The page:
Mon. Jun 24th, 2024

I was talking with a compatriot several decades younger than myself about the messages we get as children. I wondered what the vagaries of difference in the message, if any, might be between those who grew up in lower and middle income areas, and those who grew up amongst the top of the ladder both economic and social. The conversation took an interesting detour.
I was talking about the message that “you can be anything you want to be”, “you can do anything”, given hard work and dedication.
This message rang loud and clear in my childhood. It was everywhere, from school to scouts, church to TV programs. Yes I knew that I was probably never going to be an Olympic gymnast -but- the apple hung out there IF you cared enough and worked hard enough, you could try.
That was even the patriotic message, that in the US you were free to try. In my day there were even scholarships and grants to make that college somewhat within reach. Or you could work your way through.

My friend didn’t get the same message. The message was there , but half-hearted. Something you said to kids, but didn’t really believe. I’m trying to remember TV from the 80’s. Was it part of the message there?

Now I went to school during a wonderful, inspirational time in US history. JFK, Martin Luther King, the Feminist and Civil Rights movements, NASA put a man on the moon. Many of the people of my parents generation were the first to graduate High School and thanks to the GI Bill many had gone to college. And of course our economy was growing.

My friend went to school after these great leaders had been killed. The civil rights movement was stuck in recalcitrant racism. Income levels were flat for the average worker, but we hadn’t yet defined the problem (Reagan was telling us we were better off). Feminism had put women to work, but hadn’t leveled the playing field either in wages or home and child care. Divorce had soared and a generation learned that families and marriages were easily broken.

I grew up with Leave it to Beaver, my friend with The Simpsons.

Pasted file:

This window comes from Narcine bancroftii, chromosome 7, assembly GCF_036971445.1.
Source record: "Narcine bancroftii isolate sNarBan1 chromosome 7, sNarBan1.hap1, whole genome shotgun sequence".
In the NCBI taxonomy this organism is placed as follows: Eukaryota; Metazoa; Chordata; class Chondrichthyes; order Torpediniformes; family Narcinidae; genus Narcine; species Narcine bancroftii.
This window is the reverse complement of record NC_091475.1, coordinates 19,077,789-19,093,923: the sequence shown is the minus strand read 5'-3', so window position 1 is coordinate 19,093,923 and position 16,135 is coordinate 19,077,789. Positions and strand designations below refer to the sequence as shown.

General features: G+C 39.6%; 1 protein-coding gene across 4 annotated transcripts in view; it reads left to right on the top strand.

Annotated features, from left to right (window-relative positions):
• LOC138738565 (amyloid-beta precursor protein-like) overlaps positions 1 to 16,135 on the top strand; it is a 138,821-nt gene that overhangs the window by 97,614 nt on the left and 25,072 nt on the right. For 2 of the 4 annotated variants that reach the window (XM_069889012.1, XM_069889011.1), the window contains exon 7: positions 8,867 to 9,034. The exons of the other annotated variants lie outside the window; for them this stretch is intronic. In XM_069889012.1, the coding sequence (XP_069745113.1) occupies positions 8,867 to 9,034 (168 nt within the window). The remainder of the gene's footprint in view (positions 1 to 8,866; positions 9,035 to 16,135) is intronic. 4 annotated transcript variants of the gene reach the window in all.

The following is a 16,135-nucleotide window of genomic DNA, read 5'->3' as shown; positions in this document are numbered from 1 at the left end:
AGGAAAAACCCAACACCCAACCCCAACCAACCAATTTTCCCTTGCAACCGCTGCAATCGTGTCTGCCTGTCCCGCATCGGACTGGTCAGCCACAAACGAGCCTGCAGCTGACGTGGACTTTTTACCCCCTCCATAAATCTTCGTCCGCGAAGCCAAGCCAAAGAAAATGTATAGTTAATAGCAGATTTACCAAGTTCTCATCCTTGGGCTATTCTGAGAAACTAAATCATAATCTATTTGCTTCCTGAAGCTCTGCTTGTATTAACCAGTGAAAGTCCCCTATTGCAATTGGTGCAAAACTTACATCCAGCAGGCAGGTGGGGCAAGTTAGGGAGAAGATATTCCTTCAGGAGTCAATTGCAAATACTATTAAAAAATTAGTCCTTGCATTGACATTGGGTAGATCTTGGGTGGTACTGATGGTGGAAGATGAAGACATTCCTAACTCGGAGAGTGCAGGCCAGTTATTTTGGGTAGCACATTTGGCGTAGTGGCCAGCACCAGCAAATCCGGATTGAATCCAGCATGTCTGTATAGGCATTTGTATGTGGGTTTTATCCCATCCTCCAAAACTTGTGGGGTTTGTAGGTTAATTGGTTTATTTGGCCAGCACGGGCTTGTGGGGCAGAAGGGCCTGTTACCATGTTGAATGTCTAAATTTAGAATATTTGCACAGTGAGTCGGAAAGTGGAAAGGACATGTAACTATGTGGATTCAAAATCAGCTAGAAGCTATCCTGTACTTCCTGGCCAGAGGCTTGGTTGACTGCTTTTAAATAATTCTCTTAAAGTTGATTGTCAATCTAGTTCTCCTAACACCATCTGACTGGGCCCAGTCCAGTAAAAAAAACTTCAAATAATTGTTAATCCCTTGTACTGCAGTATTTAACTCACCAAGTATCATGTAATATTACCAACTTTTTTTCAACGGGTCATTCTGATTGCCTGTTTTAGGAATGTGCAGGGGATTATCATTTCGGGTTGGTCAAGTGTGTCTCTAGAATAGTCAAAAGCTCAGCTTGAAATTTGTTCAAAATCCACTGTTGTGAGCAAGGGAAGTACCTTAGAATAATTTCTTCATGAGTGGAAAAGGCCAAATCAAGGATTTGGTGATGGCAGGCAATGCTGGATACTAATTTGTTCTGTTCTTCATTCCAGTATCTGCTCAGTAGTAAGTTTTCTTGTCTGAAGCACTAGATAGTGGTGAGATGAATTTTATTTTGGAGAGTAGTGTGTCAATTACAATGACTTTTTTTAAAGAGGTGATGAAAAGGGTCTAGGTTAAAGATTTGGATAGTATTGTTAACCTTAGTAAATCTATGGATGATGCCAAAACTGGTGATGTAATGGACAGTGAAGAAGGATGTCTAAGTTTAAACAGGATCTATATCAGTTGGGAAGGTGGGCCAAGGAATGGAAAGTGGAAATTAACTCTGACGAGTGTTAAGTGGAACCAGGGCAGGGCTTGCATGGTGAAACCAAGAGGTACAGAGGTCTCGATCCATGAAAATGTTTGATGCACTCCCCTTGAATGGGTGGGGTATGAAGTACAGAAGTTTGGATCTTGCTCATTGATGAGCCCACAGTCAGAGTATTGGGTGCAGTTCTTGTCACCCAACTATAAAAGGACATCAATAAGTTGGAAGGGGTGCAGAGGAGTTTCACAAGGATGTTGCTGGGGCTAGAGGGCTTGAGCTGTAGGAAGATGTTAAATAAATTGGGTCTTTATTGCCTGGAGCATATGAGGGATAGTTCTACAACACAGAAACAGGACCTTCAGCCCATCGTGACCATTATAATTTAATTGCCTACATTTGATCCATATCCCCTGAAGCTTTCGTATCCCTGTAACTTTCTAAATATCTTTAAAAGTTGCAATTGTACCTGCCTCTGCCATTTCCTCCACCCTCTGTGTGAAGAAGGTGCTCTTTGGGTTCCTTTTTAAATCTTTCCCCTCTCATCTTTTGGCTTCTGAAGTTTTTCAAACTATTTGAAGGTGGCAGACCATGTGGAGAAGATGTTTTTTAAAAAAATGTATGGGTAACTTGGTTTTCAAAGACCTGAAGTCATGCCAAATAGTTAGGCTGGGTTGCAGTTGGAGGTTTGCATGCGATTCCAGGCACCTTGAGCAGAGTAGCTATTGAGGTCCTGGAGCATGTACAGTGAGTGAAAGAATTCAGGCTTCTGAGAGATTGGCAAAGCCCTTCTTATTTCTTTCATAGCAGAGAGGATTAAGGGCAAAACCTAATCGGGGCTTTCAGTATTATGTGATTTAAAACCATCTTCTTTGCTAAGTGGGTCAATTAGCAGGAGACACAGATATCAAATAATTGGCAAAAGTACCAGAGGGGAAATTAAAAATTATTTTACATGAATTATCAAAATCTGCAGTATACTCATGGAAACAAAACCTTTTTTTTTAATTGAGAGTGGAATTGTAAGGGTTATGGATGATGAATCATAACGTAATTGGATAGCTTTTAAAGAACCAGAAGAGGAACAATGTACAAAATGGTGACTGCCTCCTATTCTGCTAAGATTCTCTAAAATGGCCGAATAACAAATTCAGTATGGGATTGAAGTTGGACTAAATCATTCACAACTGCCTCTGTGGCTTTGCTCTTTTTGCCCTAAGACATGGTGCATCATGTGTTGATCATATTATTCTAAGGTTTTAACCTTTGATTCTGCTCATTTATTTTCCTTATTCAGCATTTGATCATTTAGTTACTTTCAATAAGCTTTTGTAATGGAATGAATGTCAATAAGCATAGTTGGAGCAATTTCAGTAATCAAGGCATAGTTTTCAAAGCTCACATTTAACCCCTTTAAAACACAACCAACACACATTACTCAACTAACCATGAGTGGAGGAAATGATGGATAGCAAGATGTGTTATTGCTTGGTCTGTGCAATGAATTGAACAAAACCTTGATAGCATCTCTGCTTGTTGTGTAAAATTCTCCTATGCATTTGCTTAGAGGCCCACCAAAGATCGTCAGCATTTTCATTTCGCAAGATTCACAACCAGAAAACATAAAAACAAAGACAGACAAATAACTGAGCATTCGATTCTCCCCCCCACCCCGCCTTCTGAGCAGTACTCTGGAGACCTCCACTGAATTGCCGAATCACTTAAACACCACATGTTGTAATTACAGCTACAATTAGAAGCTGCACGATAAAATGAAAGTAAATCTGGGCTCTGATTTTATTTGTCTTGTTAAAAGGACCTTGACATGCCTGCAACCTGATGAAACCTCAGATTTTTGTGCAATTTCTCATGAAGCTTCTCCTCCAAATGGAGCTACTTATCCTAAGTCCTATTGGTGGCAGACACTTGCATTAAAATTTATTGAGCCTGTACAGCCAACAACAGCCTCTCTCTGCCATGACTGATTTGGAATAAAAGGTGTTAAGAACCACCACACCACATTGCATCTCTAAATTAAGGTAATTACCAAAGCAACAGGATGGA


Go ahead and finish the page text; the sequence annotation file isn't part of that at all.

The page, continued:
Are these the reasons for our difference in perception, or was I simply naive and my friend more cynical? I’d like to hear from folks of all ages. What was your experience as a child?
Posted by Cybil Discourse at 4:29 AM

By AFarmer

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Ken Carman
13 years ago

We’re very close in age and, looking back, I think all that well intended feltergarb may have done us a big disservice. The work hard canard: the hardest working amongst us, those who clean toilets, have 2-3 jobs, make beds, non-union construction, tend to earn the least. Rush Limbaugh… anyone out there want to suggest he works harder? Even sports figures like Tiger Woods?

Alex Bennett, talk show host, has commented on this several times. He has said that there are times when he was close to very, very rich… and he worked far less than when he was poor. He said there’s an odd inverse formula here. I would tend to agree and add that those who earn the most, often highly valued, are often involved in something barely legal, slightly shady and on the edge.

“you can be anything you want to be”, “you can do anything”,

I have seen too many dreams of the far more talented than most crushed on Music Row to believe that. Seen too many horrid employees who kiss buttsky well promoted while those who work their patusch off: produce results, get laid off.